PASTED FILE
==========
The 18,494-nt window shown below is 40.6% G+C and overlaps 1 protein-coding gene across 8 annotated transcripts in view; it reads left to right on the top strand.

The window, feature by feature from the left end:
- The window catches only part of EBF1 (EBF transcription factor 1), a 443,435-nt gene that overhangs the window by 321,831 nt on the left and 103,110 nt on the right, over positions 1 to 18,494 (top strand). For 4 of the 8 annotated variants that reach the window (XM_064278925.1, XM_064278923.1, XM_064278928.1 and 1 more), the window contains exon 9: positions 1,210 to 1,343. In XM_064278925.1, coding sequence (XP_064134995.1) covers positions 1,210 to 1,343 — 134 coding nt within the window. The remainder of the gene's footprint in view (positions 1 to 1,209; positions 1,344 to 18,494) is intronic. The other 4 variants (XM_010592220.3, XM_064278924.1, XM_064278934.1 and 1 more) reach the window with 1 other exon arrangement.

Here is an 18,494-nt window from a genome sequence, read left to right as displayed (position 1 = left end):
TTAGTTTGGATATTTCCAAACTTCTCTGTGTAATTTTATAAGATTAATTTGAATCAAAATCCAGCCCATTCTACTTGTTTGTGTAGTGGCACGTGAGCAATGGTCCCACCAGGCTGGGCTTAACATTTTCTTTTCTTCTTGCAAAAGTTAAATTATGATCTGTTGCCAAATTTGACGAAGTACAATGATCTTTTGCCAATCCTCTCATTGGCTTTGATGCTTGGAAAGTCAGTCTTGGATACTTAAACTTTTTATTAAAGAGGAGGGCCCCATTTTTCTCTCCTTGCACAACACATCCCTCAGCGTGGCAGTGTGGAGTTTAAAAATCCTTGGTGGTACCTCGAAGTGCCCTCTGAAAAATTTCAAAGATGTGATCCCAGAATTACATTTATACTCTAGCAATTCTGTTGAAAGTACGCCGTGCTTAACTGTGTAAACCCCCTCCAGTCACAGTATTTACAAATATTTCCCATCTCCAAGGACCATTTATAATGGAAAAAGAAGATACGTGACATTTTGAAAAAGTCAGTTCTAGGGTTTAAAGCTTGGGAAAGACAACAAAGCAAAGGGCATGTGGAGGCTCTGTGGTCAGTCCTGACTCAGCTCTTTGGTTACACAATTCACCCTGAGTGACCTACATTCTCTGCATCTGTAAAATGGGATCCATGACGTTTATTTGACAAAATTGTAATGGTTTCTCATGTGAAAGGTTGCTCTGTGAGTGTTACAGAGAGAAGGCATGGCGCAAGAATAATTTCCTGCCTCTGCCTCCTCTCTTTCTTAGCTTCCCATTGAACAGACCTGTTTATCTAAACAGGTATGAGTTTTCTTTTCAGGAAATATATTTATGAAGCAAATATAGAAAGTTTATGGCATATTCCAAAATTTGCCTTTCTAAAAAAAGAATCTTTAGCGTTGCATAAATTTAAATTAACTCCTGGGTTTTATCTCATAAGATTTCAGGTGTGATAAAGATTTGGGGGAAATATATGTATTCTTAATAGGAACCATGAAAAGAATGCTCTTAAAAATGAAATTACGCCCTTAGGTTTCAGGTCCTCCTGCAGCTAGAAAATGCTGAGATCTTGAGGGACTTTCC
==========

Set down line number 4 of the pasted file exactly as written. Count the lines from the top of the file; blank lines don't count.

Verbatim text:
Here is an 18,494-nt window from a genome sequence, read left to right as displayed (position 1 = left end):